‘8 Mile,’ ‘L.A. Confidential’ Director Curtis Hanson Dead at 71
Filmmaker Curtis Hanson, who directed Eminem in his film debut 8 Mile and earned an Oscar for his script for L.A. Confidential, died Tuesday, Variety reports. He was 71.
According to reports, paramedics responded to a call about an unconscious man and Hanson was pronounced dead at the scene. A cause of death has yet to be confirmed, though a spokesperson for the Los Angeles Police Department said Hanson died of “natural causes.”
Per The Hollywood Reporter, Hanson began his career as a film journalist, conducting interviews with filmmakers like John Ford and Vincente Minnelli. Following this crash course in filmmaking, Hanson turned to screenwriting, penning his first two films, Dunwich Horror and Sweet Kill (which he also directed) for beloved B-movie producer/director Roger Corman.
Over the next two decades, Hanson turned to directing and helmed an array of films, from the early Tom Cruise comedy, Losin’ It, to the Rob Lowe and James Spader crime drama Bad Influence, to the revenge thriller, The Hand That Rocks the Cradle.
Hanson continued to write as well, and for years he and Brian Helgeland worked on an adaptation of James Ellroy’s labyrinthian noir, L.A. Confidential. In a 2001 interview with The A.V. Club, Hanson said, “I had always wanted to tell a story that was set in Los Angeles in the ’50s, because that’s where I grew up, and it was the city of my childhood memories. I wanted to deal with that and also pursue this theme that interested me, which is the difference between illusion and reality, the way people and things appear to be versus how they really are. And Hollywood, of course, is the city of illusion. So that was near and dear to me, and extremely personal.”
Released in 1997, L.A. Confidential was a huge hit and earned Hanson and Helgeland the Oscar for Best Adapted Screenplay. Hanson, however, lost out on both Best Director and Best Picture to James Cameron and Titanic.
After L.A. Confidential, Hanson directed Wonder Boys — an adaptation of Michael Chabon’s novel of the same name — and followed it with 8 Mile. In a 2002 interview with Rolling Stone, Hanson spoke about working with Eminem, who was not just a first-time actor, but also the inspiration for the film.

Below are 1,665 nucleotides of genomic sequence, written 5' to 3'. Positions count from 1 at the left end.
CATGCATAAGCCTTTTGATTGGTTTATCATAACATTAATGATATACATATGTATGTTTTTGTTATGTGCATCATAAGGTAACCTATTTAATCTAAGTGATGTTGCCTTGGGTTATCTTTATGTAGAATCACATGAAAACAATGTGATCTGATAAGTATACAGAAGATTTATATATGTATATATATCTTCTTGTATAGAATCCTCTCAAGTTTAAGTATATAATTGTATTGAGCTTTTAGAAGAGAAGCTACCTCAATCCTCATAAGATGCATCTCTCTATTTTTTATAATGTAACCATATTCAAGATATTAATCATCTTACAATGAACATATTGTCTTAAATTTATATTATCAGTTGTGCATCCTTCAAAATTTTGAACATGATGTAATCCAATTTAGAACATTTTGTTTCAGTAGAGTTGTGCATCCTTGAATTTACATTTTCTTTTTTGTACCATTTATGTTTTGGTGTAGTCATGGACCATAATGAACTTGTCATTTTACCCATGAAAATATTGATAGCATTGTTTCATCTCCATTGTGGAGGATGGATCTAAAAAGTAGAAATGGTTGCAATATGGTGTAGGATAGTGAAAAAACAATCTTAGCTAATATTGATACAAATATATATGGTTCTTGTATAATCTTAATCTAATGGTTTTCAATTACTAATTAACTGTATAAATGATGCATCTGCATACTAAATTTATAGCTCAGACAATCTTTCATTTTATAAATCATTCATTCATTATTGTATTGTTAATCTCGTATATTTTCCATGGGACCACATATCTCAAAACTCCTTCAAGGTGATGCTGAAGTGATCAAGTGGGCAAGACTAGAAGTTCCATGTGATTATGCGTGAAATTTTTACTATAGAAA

“I knew going into it that he had experience performing and also adopting a character, Slim Shady,” Hanson said. “What I was looking for was actually the opposite of that. When you adopt a characterization, that’s artificial. You hide behind that. What I needed in this story was the appearance of a complete lack of artifice. I needed the appearance of one more or less exposing himself emotionally. And, so in my getting to know him, I had to assess and then make an educated guess of whether he would be able to do to that and whether he would trust me and the environment I would create enough to do that.”
“Curtis Hanson believed in me and our crazy idea to make a rap battle movie set in Detroit,” Eminem said in a statement. “He basically made me into an actor for 8 Mile. I’m lucky I got to know him.”
After 8 Mile, Hanson directed In Your Shoes, Lucky You and Too Big to Fail — HBO’s dramatization of the 2008 financial crisis — but while filming the surf movie Chasing Mavericks, he was forced to drop out due to an undisclosed illness. Michael Apted finished the 2012 movie, which now stands as Hanson’s last.